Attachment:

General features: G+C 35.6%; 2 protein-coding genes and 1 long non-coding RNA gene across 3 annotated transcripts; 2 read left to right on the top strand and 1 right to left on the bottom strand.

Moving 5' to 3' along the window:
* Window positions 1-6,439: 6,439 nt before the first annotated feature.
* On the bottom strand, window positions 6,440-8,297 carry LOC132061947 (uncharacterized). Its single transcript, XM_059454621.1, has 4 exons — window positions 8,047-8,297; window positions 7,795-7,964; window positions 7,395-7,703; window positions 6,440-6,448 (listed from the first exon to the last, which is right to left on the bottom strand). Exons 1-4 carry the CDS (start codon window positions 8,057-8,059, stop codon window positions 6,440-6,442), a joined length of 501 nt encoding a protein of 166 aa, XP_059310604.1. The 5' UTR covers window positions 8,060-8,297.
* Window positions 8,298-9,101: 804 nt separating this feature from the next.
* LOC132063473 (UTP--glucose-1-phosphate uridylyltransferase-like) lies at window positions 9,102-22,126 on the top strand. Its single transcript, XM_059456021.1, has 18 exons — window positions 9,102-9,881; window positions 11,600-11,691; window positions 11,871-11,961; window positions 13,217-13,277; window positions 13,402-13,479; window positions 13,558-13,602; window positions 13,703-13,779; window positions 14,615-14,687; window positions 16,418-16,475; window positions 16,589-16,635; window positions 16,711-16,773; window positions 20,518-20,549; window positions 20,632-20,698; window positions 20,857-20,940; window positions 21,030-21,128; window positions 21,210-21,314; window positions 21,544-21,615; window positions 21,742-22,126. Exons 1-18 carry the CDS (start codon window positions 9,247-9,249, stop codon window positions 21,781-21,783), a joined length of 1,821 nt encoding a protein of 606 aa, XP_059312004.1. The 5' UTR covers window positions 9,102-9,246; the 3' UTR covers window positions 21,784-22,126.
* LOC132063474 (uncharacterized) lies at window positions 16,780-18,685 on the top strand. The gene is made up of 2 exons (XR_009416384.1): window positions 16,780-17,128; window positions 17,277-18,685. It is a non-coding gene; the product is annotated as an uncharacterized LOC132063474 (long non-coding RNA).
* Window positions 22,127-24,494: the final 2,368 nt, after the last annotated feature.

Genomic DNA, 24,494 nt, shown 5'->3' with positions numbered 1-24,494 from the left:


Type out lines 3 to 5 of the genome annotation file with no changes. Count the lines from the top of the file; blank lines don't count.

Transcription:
* Window positions 1-6,439: 6,439 nt before the first annotated feature.
* On the bottom strand, window positions 6,440-8,297 carry LOC132061947 (uncharacterized). Its single transcript, XM_059454621.1, has 4 exons — window positions 8,047-8,297; window positions 7,795-7,964; window positions 7,395-7,703; window positions 6,440-6,448 (listed from the first exon to the last, which is right to left on the bottom strand). Exons 1-4 carry the CDS (start codon window positions 8,057-8,059, stop codon window positions 6,440-6,442), a joined length of 501 nt encoding a protein of 166 aa, XP_059310604.1. The 5' UTR covers window positions 8,060-8,297.
* Window positions 8,298-9,101: 804 nt separating this feature from the next.